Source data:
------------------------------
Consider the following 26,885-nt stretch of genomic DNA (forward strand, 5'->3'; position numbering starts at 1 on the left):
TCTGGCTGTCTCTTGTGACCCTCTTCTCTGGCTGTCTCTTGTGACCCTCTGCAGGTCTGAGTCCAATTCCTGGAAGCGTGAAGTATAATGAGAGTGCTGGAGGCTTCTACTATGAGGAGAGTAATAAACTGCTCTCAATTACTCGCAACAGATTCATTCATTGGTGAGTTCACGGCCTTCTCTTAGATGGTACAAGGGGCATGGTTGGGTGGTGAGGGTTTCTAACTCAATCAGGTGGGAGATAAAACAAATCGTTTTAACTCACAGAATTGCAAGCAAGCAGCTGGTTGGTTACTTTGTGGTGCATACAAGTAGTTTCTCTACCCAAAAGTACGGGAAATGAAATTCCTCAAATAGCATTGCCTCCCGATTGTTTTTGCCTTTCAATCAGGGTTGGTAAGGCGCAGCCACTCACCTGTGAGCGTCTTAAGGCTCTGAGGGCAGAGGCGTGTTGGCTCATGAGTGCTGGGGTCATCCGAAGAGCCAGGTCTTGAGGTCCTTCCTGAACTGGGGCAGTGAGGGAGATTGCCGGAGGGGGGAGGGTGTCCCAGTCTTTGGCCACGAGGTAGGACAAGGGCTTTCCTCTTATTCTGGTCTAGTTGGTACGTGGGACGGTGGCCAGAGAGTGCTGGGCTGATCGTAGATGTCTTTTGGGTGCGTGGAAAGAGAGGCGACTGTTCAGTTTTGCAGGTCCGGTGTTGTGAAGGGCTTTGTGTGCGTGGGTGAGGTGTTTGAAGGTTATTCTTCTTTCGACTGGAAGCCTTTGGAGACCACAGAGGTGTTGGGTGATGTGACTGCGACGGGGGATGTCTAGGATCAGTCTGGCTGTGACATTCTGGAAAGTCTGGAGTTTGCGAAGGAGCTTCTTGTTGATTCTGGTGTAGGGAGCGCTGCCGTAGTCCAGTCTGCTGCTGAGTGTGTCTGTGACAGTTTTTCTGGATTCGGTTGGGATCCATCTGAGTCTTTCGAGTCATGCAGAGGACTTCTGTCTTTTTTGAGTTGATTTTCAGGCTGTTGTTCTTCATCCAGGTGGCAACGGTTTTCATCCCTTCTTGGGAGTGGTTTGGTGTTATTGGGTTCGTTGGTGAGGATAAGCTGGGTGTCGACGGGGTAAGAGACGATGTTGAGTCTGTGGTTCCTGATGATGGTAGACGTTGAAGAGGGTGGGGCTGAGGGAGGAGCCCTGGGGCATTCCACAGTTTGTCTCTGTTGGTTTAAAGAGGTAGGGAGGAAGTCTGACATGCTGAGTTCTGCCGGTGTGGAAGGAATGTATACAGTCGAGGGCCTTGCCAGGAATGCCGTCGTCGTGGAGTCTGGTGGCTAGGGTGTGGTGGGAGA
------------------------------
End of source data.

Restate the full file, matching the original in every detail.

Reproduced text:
Consider the following 26,885-nt stretch of genomic DNA (forward strand, 5'->3'; position numbering starts at 1 on the left):
TCTGGCTGTCTCTTGTGACCCTCTTCTCTGGCTGTCTCTTGTGACCCTCTGCAGGTCTGAGTCCAATTCCTGGAAGCGTGAAGTATAATGAGAGTGCTGGAGGCTTCTACTATGAGGAGAGTAATAAACTGCTCTCAATTACTCGCAACAGATTCATTCATTGGTGAGTTCACGGCCTTCTCTTAGATGGTACAAGGGGCATGGTTGGGTGGTGAGGGTTTCTAACTCAATCAGGTGGGAGATAAAACAAATCGTTTTAACTCACAGAATTGCAAGCAAGCAGCTGGTTGGTTACTTTGTGGTGCATACAAGTAGTTTCTCTACCCAAAAGTACGGGAAATGAAATTCCTCAAATAGCATTGCCTCCCGATTGTTTTTGCCTTTCAATCAGGGTTGGTAAGGCGCAGCCACTCACCTGTGAGCGTCTTAAGGCTCTGAGGGCAGAGGCGTGTTGGCTCATGAGTGCTGGGGTCATCCGAAGAGCCAGGTCTTGAGGTCCTTCCTGAACTGGGGCAGTGAGGGAGATTGCCGGAGGGGGGAGGGTGTCCCAGTCTTTGGCCACGAGGTAGGACAAGGGCTTTCCTCTTATTCTGGTCTAGTTGGTACGTGGGACGGTGGCCAGAGAGTGCTGGGCTGATCGTAGATGTCTTTTGGGTGCGTGGAAAGAGAGGCGACTGTTCAGTTTTGCAGGTCCGGTGTTGTGAAGGGCTTTGTGTGCGTGGGTGAGGTGTTTGAAGGTTATTCTTCTTTCGACTGGAAGCCTTTGGAGACCACAGAGGTGTTGGGTGATGTGACTGCGACGGGGGATGTCTAGGATCAGTCTGGCTGTGACATTCTGGAAAGTCTGGAGTTTGCGAAGGAGCTTCTTGTTGATTCTGGTGTAGGGAGCGCTGCCGTAGTCCAGTCTGCTGCTGAGTGTGTCTGTGACAGTTTTTCTGGATTCGGTTGGGATCCATCTGAGTCTTTCGAGTCATGCAGAGGACTTCTGTCTTTTTTGAGTTGATTTTCAGGCTGTTGTTCTTCATCCAGGTGGCAACGGTTTTCATCCCTTCTTGGGAGTGGTTTGGTGTTATTGGGTTCGTTGGTGAGGATAAGCTGGGTGTCGACGGGGTAAGAGACGATGTTGAGTCTGTGGTTCCTGATGATGGTAGACGTTGAAGAGGGTGGGGCTGAGGGAGGAGCCCTGGGGCATTCCACAGTTTGTCTCTGTTGGTTTAAAGAGGTAGGGAGGAAGTCTGACATGCTGAGTTCTGCCGGTGTGGAAGGAATGTATACAGTCGAGGGCCTTGCCAGGAATGCCGTCGTCGTGGAGTCTGGTGGCTAGGGTGTGGTGGGAGA